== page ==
Together with Athleta, we're compiling actionable wellness advice you need from the experts—and Well+Good is bringing it to life all year long at events in NYC. Here, MNDFL co-founder Ellie Burrows Gluck divulges her four-step plan to getting into meditation.
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Meditation has got to be one of the greatest wellness traditions—sitting on comfy pillows, clearing your mind, becoming more self aware—what could be better? But, the most nerve-wracking part of meditating for newbies is figuring out how to really get into the zone (without feeling like you're phoning it in).
"It's tough for everyone when they begin a practice," says Ellie Burrows Gluck, co-founder and CEO of MNDFL—a group meditation space featuring expert teachers who provide a variety of meditating traditions and techniques. "Meditation won't turn off your mind and that's totally normal." See? Even a meditation professional feels the struggle.
Gluck compares meditating to going to the gym or learning an instrument. "You can't lose 10 pounds or play Mozart after a single session," Gluck says. "In the beginning, I felt a little bit like an infant learning how to walk. To this day, I've never had a thoughtless meditation in my life."
Rest assured that you're clearly not the only one having a hard time getting into a meditating mindset. For beginners, Gluck says to remember the four Cs: commitment, consistency, cumulative, and choice. Keep reading to get the intel on how to start.
Just like with your workout routine, a meditation regimen takes the same amount of time and dedication—just minus all the sweat.
"If you want to build a practice you have to commit to doing so," Gluck says. "Most studies show you need about 10 minutes per day for about eight to 10 weeks to see the benefits." So even if that means starting out your morning doing a few breathing and self-reflection exercises when you wake up instead of your usual Instagram scroll, you'll slowly start noticing the results.
As Gluck mentioned, it takes sticking to your 10-minute practice, but that doesn't mean it has to be done in the morning. A way to keep yourself accountable is mapping out your week and pencilling in those 10 minutes anywhere you can.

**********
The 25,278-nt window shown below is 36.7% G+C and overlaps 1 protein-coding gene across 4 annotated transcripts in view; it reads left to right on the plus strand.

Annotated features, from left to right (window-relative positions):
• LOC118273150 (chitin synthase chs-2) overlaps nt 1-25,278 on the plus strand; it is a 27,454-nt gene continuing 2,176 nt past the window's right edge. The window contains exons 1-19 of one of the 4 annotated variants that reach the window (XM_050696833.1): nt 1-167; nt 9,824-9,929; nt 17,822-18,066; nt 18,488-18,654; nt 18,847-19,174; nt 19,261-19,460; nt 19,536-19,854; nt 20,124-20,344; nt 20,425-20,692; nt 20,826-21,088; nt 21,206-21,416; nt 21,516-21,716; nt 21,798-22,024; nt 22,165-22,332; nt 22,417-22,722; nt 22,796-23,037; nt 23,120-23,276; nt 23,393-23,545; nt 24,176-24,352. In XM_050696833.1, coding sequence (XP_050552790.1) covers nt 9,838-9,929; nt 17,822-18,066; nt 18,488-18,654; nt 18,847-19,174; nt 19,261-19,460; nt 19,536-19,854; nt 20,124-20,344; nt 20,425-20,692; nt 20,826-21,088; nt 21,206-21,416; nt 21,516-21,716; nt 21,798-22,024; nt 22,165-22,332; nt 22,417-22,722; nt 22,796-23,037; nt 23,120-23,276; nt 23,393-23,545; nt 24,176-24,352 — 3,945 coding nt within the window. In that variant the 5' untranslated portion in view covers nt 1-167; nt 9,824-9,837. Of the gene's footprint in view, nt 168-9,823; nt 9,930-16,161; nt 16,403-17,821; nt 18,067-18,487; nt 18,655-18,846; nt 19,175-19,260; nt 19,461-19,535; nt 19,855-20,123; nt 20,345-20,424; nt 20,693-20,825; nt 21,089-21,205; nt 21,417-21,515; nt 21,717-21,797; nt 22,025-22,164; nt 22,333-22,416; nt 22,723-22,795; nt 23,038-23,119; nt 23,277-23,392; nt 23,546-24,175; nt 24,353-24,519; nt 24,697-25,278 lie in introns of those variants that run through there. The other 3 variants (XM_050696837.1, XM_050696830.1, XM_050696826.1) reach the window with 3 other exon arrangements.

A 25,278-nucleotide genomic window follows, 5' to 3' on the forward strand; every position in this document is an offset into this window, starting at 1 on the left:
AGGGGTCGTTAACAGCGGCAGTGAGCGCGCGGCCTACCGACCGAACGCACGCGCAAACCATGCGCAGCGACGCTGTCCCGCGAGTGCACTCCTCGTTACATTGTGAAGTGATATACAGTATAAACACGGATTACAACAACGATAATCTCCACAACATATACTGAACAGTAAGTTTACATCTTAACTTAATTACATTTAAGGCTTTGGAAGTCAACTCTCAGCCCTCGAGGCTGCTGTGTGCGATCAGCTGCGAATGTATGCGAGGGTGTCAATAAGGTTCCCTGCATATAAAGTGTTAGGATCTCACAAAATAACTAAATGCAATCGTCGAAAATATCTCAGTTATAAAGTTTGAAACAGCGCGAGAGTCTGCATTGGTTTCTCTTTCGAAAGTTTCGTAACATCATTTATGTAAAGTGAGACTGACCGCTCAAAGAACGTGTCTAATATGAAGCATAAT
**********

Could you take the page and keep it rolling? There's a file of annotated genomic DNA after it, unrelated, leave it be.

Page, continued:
Just keep in mind that consistency isn't only about frequency. "It can be helpful to keep the time of day consistent, the length of your practice consistent, and even the environment consistent—think your favorite spot on a couch or designated corner with a meditation cushion," Gluck adds.
The third C is all about building upon your skills as they develop and not letting your progression stop. "The benefits build over time so if you want to see the benefits you have to practice regularly," Gluck says.
If you notice that your mind is wandering, Gluck suggests to lovingly (and without judgment) bring attention back to your breath. Just because your brain is getting a little too stimulated doesn't mean your whole practice is a wash, it's just about taking that moment to intentionally refocus.
Practicing meditation is empowering, because spending those 10 minutes for yourself shows that you're able to make the choice to take control of how you let the things and events in your life affect you.
"Much like we can become consumed by thoughts and then choose to come back to the breath on the cushion, off the cushion we can use that same awareness when we become consumed by emotions and then choose to sit in our discomfort instead of reacting in a way that might cause harm to us or someone else," Gluck explains.
And that has ripple effects. "Meditation is helpful because it can give us the tools to begin to become aware of how we are occurring in whatever moment we are in," Gluck says. "And that's reason enough to head right for the cushion!"
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